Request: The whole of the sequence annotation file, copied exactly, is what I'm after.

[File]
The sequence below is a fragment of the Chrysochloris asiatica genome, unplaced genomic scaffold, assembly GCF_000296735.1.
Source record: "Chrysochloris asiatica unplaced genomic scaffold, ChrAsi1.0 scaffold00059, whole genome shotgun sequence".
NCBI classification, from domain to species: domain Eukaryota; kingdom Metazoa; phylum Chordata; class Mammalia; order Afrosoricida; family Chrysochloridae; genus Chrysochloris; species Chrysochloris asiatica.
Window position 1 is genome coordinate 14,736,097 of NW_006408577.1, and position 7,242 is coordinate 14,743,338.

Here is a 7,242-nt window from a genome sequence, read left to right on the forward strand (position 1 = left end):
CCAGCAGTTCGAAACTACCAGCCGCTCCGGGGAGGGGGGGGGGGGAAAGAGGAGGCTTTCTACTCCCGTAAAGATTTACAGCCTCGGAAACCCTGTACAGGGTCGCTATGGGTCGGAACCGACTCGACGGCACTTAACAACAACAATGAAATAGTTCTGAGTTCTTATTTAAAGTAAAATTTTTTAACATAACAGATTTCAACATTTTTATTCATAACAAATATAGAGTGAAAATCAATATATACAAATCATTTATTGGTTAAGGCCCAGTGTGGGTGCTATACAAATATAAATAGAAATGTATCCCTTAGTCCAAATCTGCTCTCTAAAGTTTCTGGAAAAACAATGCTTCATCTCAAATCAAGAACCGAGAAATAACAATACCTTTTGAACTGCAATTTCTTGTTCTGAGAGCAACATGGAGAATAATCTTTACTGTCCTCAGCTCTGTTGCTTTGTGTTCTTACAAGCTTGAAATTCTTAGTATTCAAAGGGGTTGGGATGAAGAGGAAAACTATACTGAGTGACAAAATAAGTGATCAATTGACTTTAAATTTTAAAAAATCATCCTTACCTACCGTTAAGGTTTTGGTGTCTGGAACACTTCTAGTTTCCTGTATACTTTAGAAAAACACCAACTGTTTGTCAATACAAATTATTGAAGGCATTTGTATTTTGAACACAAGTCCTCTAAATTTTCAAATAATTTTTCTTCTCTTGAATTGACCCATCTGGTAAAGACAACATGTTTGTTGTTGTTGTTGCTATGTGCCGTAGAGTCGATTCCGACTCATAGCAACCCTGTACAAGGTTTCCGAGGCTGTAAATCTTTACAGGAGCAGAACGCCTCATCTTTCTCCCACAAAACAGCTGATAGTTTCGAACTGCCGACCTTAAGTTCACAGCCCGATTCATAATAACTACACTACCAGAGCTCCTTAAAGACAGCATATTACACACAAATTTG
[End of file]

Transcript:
The sequence below is a fragment of the Chrysochloris asiatica genome, unplaced genomic scaffold, assembly GCF_000296735.1.
Source record: "Chrysochloris asiatica unplaced genomic scaffold, ChrAsi1.0 scaffold00059, whole genome shotgun sequence".
NCBI classification, from domain to species: domain Eukaryota; kingdom Metazoa; phylum Chordata; class Mammalia; order Afrosoricida; family Chrysochloridae; genus Chrysochloris; species Chrysochloris asiatica.
Window position 1 is genome coordinate 14,736,097 of NW_006408577.1, and position 7,242 is coordinate 14,743,338.

Here is a 7,242-nt window from a genome sequence, read left to right on the forward strand (position 1 = left end):
CCAGCAGTTCGAAACTACCAGCCGCTCCGGGGAGGGGGGGGGGGGAAAGAGGAGGCTTTCTACTCCCGTAAAGATTTACAGCCTCGGAAACCCTGTACAGGGTCGCTATGGGTCGGAACCGACTCGACGGCACTTAACAACAACAATGAAATAGTTCTGAGTTCTTATTTAAAGTAAAATTTTTTAACATAACAGATTTCAACATTTTTATTCATAACAAATATAGAGTGAAAATCAATATATACAAATCATTTATTGGTTAAGGCCCAGTGTGGGTGCTATACAAATATAAATAGAAATGTATCCCTTAGTCCAAATCTGCTCTCTAAAGTTTCTGGAAAAACAATGCTTCATCTCAAATCAAGAACCGAGAAATAACAATACCTTTTGAACTGCAATTTCTTGTTCTGAGAGCAACATGGAGAATAATCTTTACTGTCCTCAGCTCTGTTGCTTTGTGTTCTTACAAGCTTGAAATTCTTAGTATTCAAAGGGGTTGGGATGAAGAGGAAAACTATACTGAGTGACAAAATAAGTGATCAATTGACTTTAAATTTTAAAAAATCATCCTTACCTACCGTTAAGGTTTTGGTGTCTGGAACACTTCTAGTTTCCTGTATACTTTAGAAAAACACCAACTGTTTGTCAATACAAATTATTGAAGGCATTTGTATTTTGAACACAAGTCCTCTAAATTTTCAAATAATTTTTCTTCTCTTGAATTGACCCATCTGGTAAAGACAACATGTTTGTTGTTGTTGTTGCTATGTGCCGTAGAGTCGATTCCGACTCATAGCAACCCTGTACAAGGTTTCCGAGGCTGTAAATCTTTACAGGAGCAGAACGCCTCATCTTTCTCCCACAAAACAGCTGATAGTTTCGAACTGCCGACCTTAAGTTCACAGCCCGATTCATAATAACTACACTACCAGAGCTCCTTAAAGACAGCATATTACACACAAATTTG